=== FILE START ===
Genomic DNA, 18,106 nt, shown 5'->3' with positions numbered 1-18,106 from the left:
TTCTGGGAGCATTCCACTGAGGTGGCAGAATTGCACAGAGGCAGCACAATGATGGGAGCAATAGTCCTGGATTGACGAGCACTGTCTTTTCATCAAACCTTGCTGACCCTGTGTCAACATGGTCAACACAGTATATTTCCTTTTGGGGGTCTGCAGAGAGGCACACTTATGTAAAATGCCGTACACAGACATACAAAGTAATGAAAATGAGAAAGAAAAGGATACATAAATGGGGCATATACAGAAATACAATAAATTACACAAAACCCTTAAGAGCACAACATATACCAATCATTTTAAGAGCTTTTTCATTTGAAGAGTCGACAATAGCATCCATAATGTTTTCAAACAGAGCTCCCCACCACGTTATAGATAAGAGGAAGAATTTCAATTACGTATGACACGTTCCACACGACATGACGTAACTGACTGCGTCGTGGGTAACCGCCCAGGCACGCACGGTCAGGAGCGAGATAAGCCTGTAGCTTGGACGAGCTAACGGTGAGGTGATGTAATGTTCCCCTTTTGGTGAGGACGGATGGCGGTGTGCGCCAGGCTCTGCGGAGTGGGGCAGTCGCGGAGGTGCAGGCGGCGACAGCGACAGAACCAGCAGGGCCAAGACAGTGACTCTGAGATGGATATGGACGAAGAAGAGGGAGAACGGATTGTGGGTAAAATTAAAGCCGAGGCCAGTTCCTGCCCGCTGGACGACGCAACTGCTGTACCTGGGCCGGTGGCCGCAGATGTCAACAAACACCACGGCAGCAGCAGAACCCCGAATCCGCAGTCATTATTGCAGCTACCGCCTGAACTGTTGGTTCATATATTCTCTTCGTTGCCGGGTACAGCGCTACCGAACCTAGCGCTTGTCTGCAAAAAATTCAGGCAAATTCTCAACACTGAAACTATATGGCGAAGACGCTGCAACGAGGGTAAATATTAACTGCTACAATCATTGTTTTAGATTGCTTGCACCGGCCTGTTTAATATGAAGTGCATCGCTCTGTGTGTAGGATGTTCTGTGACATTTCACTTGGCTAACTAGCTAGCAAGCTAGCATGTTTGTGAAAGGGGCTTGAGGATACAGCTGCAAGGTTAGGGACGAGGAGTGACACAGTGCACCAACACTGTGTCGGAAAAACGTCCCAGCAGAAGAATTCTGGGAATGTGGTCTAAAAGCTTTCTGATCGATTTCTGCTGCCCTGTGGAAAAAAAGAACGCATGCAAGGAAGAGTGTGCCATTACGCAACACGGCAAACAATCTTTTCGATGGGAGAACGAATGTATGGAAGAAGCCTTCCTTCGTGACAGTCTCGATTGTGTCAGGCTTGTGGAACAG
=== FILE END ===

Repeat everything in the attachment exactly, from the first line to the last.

Genomic DNA, 18,106 nt, shown 5'->3' with positions numbered 1-18,106 from the left:
TTCTGGGAGCATTCCACTGAGGTGGCAGAATTGCACAGAGGCAGCACAATGATGGGAGCAATAGTCCTGGATTGACGAGCACTGTCTTTTCATCAAACCTTGCTGACCCTGTGTCAACATGGTCAACACAGTATATTTCCTTTTGGGGGTCTGCAGAGAGGCACACTTATGTAAAATGCCGTACACAGACATACAAAGTAATGAAAATGAGAAAGAAAAGGATACATAAATGGGGCATATACAGAAATACAATAAATTACACAAAACCCTTAAGAGCACAACATATACCAATCATTTTAAGAGCTTTTTCATTTGAAGAGTCGACAATAGCATCCATAATGTTTTCAAACAGAGCTCCCCACCACGTTATAGATAAGAGGAAGAATTTCAATTACGTATGACACGTTCCACACGACATGACGTAACTGACTGCGTCGTGGGTAACCGCCCAGGCACGCACGGTCAGGAGCGAGATAAGCCTGTAGCTTGGACGAGCTAACGGTGAGGTGATGTAATGTTCCCCTTTTGGTGAGGACGGATGGCGGTGTGCGCCAGGCTCTGCGGAGTGGGGCAGTCGCGGAGGTGCAGGCGGCGACAGCGACAGAACCAGCAGGGCCAAGACAGTGACTCTGAGATGGATATGGACGAAGAAGAGGGAGAACGGATTGTGGGTAAAATTAAAGCCGAGGCCAGTTCCTGCCCGCTGGACGACGCAACTGCTGTACCTGGGCCGGTGGCCGCAGATGTCAACAAACACCACGGCAGCAGCAGAACCCCGAATCCGCAGTCATTATTGCAGCTACCGCCTGAACTGTTGGTTCATATATTCTCTTCGTTGCCGGGTACAGCGCTACCGAACCTAGCGCTTGTCTGCAAAAAATTCAGGCAAATTCTCAACACTGAAACTATATGGCGAAGACGCTGCAACGAGGGTAAATATTAACTGCTACAATCATTGTTTTAGATTGCTTGCACCGGCCTGTTTAATATGAAGTGCATCGCTCTGTGTGTAGGATGTTCTGTGACATTTCACTTGGCTAACTAGCTAGCAAGCTAGCATGTTTGTGAAAGGGGCTTGAGGATACAGCTGCAAGGTTAGGGACGAGGAGTGACACAGTGCACCAACACTGTGTCGGAAAAACGTCCCAGCAGAAGAATTCTGGGAATGTGGTCTAAAAGCTTTCTGATCGATTTCTGCTGCCCTGTGGAAAAAAAGAACGCATGCAAGGAAGAGTGTGCCATTACGCAACACGGCAAACAATCTTTTCGATGGGAGAACGAATGTATGGAAGAAGCCTTCCTTCGTGACAGTCTCGATTGTGTCAGGCTTGTGGAACAG